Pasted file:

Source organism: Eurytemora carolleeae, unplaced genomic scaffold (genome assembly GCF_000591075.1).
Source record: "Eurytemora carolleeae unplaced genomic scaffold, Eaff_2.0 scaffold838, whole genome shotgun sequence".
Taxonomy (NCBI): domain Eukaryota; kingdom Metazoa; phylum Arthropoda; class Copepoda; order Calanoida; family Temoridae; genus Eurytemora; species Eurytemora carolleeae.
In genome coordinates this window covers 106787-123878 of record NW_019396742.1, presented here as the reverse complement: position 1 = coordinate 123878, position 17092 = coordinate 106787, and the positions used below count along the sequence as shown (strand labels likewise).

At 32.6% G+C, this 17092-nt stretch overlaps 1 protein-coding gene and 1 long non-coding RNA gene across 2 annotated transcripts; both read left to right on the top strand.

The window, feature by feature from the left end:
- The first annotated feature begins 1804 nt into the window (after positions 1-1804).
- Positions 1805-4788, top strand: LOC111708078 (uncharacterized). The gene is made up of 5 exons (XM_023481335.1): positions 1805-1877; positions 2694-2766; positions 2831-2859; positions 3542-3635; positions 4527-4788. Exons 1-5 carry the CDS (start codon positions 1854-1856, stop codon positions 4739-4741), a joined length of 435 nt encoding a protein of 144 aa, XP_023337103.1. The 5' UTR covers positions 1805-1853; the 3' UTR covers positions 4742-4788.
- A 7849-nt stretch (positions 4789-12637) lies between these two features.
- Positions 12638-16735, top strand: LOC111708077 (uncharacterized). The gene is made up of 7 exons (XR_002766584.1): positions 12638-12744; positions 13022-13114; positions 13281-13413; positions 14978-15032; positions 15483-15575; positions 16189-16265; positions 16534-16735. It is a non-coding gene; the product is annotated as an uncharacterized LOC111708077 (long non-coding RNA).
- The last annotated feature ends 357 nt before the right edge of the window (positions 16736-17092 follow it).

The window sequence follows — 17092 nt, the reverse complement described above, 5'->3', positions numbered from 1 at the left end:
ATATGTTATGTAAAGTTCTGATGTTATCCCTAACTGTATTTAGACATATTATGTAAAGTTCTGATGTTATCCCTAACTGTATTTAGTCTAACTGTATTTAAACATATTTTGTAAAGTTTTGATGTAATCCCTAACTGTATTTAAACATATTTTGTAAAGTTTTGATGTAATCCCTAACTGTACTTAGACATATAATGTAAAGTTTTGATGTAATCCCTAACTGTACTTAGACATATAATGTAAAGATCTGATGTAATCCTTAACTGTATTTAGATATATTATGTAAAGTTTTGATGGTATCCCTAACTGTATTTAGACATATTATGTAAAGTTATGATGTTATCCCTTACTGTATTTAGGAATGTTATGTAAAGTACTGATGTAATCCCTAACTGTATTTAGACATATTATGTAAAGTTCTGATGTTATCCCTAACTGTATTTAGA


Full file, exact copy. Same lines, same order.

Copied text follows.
Source organism: Eurytemora carolleeae, unplaced genomic scaffold (genome assembly GCF_000591075.1).
Source record: "Eurytemora carolleeae unplaced genomic scaffold, Eaff_2.0 scaffold838, whole genome shotgun sequence".
Taxonomy (NCBI): domain Eukaryota; kingdom Metazoa; phylum Arthropoda; class Copepoda; order Calanoida; family Temoridae; genus Eurytemora; species Eurytemora carolleeae.
In genome coordinates this window covers 106787-123878 of record NW_019396742.1, presented here as the reverse complement: position 1 = coordinate 123878, position 17092 = coordinate 106787, and the positions used below count along the sequence as shown (strand labels likewise).

At 32.6% G+C, this 17092-nt stretch overlaps 1 protein-coding gene and 1 long non-coding RNA gene across 2 annotated transcripts; both read left to right on the top strand.

The window, feature by feature from the left end:
- The first annotated feature begins 1804 nt into the window (after positions 1-1804).
- Positions 1805-4788, top strand: LOC111708078 (uncharacterized). The gene is made up of 5 exons (XM_023481335.1): positions 1805-1877; positions 2694-2766; positions 2831-2859; positions 3542-3635; positions 4527-4788. Exons 1-5 carry the CDS (start codon positions 1854-1856, stop codon positions 4739-4741), a joined length of 435 nt encoding a protein of 144 aa, XP_023337103.1. The 5' UTR covers positions 1805-1853; the 3' UTR covers positions 4742-4788.
- A 7849-nt stretch (positions 4789-12637) lies between these two features.
- Positions 12638-16735, top strand: LOC111708077 (uncharacterized). The gene is made up of 7 exons (XR_002766584.1): positions 12638-12744; positions 13022-13114; positions 13281-13413; positions 14978-15032; positions 15483-15575; positions 16189-16265; positions 16534-16735. It is a non-coding gene; the product is annotated as an uncharacterized LOC111708077 (long non-coding RNA).
- The last annotated feature ends 357 nt before the right edge of the window (positions 16736-17092 follow it).

The window sequence follows — 17092 nt, the reverse complement described above, 5'->3', positions numbered from 1 at the left end:
ATATGTTATGTAAAGTTCTGATGTTATCCCTAACTGTATTTAGACATATTATGTAAAGTTCTGATGTTATCCCTAACTGTATTTAGTCTAACTGTATTTAAACATATTTTGTAAAGTTTTGATGTAATCCCTAACTGTATTTAAACATATTTTGTAAAGTTTTGATGTAATCCCTAACTGTACTTAGACATATAATGTAAAGTTTTGATGTAATCCCTAACTGTACTTAGACATATAATGTAAAGATCTGATGTAATCCTTAACTGTATTTAGATATATTATGTAAAGTTTTGATGGTATCCCTAACTGTATTTAGACATATTATGTAAAGTTATGATGTTATCCCTTACTGTATTTAGGAATGTTATGTAAAGTACTGATGTAATCCCTAACTGTATTTAGACATATTATGTAAAGTTCTGATGTTATCCCTAACTGTATTTAGA